It may be a different approach for Mark Mills, but he pulls off the helter-skelter action stuff with panache, albeit with a fairly high body-count and an underlying (if not always convincing) theme of family relationships. If one may be allowed to carp, of the two most interesting members of the supporting cast, one drops out of the action far too soon and the other does not appear until late in the book. That said, Mills also manages to infuse his story with nuggets of middle-European history not normally covered in the text books.
There used to be an annual anthology of short crime stories called Winter’s Crimes and its publication always marked the start of the Festive season. Published by Macmillan, Winter’s Crimes ran for 24 volumes and over nearly a quarter of a century featured the cream of British crime writers and the occasional American, including Colin Dexter, Geoffrey Household, Margaret Yorke, Anthony Price, Patricia Highsmith and Ellis Peters. The last in the series, Winter’s Crimes 24, appeared 24 years ago in 1992 and contained a story featuring a certain Inspector John Rebus by a then little-known writer called Ian Rankin.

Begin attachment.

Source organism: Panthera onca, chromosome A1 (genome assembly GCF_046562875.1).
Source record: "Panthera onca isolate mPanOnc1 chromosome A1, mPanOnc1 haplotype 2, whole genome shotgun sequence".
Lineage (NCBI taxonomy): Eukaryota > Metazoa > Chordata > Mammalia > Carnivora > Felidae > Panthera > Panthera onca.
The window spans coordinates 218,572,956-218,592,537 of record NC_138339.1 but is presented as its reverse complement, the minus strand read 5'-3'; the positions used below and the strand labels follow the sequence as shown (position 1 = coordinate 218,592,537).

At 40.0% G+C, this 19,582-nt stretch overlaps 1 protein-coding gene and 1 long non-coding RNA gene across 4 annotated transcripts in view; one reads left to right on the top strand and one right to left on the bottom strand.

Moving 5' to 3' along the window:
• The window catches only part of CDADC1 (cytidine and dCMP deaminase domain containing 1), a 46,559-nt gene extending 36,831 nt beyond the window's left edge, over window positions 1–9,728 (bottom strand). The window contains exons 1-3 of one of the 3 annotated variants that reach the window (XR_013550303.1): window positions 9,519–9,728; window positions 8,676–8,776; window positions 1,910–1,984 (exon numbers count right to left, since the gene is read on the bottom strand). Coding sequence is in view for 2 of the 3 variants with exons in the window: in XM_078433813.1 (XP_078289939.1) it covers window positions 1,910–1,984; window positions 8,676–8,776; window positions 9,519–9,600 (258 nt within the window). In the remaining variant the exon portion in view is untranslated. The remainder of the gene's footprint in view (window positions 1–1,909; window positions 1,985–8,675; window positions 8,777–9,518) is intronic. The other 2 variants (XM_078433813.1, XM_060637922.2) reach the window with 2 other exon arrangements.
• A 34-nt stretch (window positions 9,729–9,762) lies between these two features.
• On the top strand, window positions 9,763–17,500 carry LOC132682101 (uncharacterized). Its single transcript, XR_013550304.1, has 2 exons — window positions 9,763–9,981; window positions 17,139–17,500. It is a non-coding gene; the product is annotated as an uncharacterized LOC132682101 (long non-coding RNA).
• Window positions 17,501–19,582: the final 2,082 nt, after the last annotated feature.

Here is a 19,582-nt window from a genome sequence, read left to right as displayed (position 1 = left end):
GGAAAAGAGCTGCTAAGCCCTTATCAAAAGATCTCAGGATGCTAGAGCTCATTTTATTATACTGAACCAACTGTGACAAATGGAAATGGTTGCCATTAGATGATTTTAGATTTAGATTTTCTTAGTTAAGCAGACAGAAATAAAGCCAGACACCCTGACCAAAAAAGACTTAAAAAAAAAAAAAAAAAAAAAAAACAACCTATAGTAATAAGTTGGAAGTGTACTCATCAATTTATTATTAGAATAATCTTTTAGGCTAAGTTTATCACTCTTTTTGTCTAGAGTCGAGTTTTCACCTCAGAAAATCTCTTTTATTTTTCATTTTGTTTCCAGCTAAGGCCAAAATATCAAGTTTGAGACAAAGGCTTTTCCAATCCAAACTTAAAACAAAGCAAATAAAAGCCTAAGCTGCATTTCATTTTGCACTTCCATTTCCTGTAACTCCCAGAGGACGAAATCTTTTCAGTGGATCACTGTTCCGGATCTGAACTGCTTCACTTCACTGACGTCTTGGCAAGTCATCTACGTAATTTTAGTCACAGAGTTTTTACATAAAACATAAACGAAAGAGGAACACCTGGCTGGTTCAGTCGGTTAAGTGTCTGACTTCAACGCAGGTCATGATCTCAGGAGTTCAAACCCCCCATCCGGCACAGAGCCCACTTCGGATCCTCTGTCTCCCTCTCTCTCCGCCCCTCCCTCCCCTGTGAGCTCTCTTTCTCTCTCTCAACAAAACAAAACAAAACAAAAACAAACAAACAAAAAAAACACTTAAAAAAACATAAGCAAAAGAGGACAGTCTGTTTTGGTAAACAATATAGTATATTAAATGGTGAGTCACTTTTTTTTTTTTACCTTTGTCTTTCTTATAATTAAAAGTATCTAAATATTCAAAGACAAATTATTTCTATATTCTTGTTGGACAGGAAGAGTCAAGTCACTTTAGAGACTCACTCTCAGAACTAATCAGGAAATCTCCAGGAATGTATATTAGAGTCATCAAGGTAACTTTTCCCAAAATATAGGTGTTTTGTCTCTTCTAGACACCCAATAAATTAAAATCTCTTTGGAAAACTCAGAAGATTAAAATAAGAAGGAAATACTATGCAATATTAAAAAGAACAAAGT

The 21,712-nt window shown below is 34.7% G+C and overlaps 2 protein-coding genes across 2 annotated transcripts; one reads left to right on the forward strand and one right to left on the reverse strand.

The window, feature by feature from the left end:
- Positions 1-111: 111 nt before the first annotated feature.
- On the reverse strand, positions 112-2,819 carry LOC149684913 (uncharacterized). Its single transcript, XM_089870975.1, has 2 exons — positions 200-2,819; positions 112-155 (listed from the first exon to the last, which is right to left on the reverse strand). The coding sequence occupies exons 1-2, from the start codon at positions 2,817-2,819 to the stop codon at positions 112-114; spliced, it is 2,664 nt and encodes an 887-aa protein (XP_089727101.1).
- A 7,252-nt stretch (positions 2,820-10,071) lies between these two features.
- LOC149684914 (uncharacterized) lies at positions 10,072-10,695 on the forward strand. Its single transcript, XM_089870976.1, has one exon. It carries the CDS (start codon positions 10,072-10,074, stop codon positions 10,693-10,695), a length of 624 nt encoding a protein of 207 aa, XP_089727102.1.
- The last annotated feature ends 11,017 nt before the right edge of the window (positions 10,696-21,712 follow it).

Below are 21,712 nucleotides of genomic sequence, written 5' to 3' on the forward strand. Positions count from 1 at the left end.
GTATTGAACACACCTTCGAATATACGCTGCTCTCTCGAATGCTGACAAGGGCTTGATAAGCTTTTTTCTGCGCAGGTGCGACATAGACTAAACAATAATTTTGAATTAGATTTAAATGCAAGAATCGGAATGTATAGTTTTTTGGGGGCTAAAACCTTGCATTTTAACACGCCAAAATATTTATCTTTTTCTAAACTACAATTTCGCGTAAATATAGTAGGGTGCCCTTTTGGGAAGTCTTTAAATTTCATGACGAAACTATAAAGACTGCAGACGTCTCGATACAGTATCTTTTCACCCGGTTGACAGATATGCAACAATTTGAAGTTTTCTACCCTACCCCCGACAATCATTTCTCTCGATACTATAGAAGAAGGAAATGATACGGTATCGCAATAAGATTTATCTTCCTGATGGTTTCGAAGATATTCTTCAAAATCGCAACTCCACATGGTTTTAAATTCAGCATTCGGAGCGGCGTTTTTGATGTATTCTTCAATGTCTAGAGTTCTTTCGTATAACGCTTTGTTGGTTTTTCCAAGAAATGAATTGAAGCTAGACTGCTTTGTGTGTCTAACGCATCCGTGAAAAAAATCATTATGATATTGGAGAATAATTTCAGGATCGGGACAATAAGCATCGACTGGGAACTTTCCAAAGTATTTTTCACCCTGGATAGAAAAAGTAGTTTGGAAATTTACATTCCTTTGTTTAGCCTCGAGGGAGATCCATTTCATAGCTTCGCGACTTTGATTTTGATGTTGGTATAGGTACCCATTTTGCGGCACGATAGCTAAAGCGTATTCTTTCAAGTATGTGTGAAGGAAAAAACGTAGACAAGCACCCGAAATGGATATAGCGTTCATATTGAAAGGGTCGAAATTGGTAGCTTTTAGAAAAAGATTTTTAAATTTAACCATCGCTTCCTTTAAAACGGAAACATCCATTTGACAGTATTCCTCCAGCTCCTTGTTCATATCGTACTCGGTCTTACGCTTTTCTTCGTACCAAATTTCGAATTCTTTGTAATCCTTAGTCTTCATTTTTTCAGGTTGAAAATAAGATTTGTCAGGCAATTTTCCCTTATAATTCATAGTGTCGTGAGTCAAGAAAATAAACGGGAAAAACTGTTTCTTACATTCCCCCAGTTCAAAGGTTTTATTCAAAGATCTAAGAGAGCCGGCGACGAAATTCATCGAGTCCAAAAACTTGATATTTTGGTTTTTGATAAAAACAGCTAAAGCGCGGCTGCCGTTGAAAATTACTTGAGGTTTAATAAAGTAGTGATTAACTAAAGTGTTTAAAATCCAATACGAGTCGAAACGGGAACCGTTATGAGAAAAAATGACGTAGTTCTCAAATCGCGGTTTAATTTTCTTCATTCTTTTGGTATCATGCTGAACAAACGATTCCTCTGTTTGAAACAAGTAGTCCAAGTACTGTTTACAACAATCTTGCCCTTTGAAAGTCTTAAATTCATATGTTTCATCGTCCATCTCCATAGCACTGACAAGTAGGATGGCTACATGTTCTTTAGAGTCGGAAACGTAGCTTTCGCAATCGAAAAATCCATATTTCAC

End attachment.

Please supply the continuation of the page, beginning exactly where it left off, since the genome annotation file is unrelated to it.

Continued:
This year’s attempt at a crime fiction stocking-filler also contains a story featuring John Rebus by Ian Rankin, although both are now promoted in the sense that they appear in a collection of “classic crime stories” alongside the work of authors including: Arthur Conan Doyle, Margery Allingham, Dorothy L. Sayers, Ngaio Marsh, Edmund Crispin, G.K. Chesterton and Carter Dickson.
Murder Under the Christmas Tree, from Profile Books, differs from the Winter’s Crimes series, which I think had a policy of living crime writers contributing original stories, in that of its contributors, only Ian Rankin and Val McDermid are still with us.